"Upgrading to new PCs is one of the wisest choices a small business can make," said Rick Echevarria, vice president of PC Client Group and general manager of Business Client Platform Division at Intel. "PCs are largely considered the foundation for many of these companies, and this study makes a clear cut case for refreshing them on a regular basis."
According to a press release issued by Intel, key findings from the research include:
· Older PCs negatively impact work performance – On average, employees lose 21 more hours by using a PC that is 4 years or older due to time needed for repairs, maintenance and security issues as compared to PCs that are less than 4 years old. Repair and maintenance is 1.5 times more frequent on PCs that are 4 years or older.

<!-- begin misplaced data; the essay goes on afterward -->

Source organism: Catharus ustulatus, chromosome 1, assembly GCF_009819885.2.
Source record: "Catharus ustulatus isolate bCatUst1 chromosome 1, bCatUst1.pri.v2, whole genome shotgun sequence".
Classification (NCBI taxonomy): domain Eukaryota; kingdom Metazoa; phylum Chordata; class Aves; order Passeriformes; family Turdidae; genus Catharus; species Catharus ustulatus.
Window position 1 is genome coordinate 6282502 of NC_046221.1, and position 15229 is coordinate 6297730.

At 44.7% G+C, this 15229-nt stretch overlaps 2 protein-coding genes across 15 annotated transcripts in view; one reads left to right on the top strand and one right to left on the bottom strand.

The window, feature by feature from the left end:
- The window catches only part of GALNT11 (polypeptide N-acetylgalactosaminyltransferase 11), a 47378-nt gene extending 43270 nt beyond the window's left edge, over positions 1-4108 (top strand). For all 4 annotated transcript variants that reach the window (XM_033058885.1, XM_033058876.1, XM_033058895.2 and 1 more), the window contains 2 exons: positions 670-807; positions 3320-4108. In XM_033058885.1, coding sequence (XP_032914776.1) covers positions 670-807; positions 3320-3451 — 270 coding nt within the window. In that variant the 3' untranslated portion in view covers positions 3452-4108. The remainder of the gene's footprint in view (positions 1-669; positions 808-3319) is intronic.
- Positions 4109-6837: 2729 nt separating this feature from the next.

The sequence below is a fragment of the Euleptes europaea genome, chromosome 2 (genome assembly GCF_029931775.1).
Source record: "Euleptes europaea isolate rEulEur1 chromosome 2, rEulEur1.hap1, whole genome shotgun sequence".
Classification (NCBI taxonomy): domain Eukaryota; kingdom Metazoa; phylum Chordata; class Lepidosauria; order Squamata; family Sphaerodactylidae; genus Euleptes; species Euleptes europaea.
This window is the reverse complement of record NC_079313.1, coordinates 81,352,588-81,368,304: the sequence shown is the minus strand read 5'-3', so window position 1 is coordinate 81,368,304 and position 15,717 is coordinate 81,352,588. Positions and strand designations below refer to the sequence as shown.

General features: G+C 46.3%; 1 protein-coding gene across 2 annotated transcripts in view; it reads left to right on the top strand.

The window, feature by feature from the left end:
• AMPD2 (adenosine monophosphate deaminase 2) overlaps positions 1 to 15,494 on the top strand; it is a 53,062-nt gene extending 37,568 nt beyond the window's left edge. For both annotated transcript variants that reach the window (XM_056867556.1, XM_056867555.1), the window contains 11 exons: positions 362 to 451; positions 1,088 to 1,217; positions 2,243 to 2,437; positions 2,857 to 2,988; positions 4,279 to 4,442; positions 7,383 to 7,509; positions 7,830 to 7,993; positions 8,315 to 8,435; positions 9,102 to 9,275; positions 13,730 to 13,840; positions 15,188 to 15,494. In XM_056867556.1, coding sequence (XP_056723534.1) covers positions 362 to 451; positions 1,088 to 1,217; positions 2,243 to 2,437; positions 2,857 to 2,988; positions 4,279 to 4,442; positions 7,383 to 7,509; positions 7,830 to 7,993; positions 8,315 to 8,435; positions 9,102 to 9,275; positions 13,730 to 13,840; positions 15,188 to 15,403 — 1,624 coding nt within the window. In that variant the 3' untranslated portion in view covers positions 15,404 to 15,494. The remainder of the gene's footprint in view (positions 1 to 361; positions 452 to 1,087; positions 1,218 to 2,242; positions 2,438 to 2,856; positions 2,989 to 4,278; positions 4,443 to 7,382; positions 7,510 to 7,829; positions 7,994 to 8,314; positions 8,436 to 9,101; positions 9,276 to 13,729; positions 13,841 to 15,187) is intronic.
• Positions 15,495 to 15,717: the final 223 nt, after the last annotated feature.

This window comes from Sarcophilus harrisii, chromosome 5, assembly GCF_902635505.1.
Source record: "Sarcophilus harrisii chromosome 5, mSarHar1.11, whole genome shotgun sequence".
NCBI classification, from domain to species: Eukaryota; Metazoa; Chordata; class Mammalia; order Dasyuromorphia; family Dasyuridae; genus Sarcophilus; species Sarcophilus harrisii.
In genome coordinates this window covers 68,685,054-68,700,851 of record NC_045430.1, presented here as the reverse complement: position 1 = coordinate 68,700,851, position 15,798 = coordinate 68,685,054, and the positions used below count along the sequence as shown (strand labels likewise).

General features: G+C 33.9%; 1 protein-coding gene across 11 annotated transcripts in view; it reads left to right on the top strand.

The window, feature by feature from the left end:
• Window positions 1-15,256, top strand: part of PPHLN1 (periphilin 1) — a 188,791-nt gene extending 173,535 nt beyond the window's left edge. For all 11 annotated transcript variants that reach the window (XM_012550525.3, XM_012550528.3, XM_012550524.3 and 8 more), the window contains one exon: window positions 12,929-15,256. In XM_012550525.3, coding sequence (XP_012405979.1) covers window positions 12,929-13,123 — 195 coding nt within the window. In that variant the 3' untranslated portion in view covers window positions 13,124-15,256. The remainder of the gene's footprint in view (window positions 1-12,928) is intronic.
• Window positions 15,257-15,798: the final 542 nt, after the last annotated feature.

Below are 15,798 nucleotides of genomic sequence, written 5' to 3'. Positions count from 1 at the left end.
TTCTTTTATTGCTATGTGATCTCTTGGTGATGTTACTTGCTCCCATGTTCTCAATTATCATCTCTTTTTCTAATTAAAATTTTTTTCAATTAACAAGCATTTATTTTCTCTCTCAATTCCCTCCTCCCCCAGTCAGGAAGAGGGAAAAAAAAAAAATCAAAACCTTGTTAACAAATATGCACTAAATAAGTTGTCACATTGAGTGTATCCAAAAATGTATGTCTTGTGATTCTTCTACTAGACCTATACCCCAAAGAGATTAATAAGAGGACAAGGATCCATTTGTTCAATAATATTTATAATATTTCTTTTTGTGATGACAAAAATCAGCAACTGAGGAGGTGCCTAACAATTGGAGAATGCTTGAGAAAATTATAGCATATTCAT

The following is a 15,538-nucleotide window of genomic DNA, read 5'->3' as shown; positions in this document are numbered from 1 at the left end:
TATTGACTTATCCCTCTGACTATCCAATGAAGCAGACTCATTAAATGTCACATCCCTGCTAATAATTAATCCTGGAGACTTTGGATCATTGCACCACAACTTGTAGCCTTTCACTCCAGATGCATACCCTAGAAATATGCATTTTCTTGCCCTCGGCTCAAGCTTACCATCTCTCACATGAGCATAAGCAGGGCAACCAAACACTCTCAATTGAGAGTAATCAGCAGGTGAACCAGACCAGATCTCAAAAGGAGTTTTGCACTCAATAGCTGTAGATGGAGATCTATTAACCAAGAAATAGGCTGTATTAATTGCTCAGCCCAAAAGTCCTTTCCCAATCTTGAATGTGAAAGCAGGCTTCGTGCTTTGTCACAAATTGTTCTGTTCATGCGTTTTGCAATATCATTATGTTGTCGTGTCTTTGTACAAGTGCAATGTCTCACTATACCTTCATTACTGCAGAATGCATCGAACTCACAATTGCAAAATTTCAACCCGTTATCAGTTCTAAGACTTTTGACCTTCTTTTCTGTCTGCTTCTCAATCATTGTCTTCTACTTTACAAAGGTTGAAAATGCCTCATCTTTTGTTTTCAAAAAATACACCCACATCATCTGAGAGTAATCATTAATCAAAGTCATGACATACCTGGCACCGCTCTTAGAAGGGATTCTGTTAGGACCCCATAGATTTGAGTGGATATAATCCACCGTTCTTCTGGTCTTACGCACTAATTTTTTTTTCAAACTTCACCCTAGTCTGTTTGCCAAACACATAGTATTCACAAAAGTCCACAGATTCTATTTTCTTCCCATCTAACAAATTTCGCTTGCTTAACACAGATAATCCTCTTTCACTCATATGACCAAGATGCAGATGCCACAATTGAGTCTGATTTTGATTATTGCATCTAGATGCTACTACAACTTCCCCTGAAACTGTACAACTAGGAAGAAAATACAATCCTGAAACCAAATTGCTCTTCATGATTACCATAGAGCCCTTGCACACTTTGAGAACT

· Repair costs for older PCs either equal or exceed the purchase price of new PCs – Small businesses are spending an average of $427 to repair a PC that is 4 years or older. This is 1.3 times the repair cost of PCs that are less than 4 years old.
· Security risks and other costs will increase in 2014 – Forty-seven percent of respondents were unaware that Microsoft is ending service support for the popular Windows XP* platform, placing a higher maintenance burden directly on small businesses. Moreover, since automatic updates will no longer be provided to help protect PCs, valuable business data is more vulnerable to security risks and viruses.
· Small businesses in the United States are using the oldest PCs – Of the countries surveyed, 8 percent of small businesses in the United States are running PCs that are 5 years or older, in contrast to only 5 percent of small businesses worldwide and 1 percent in India.
Survey respondents consisted of IT decision-makers with a sampling quota fixed by employee size categories. Results on this study prepared by TechAisle are available for download at intel.com.
For more information on this survey, its methodology and findings, you can also click here to download the Q3 issue of SMB Nation magazine, which includes the regular Perceptions column written by Techaisle CEO Anurag Agrawal, who discusses the survey in detail.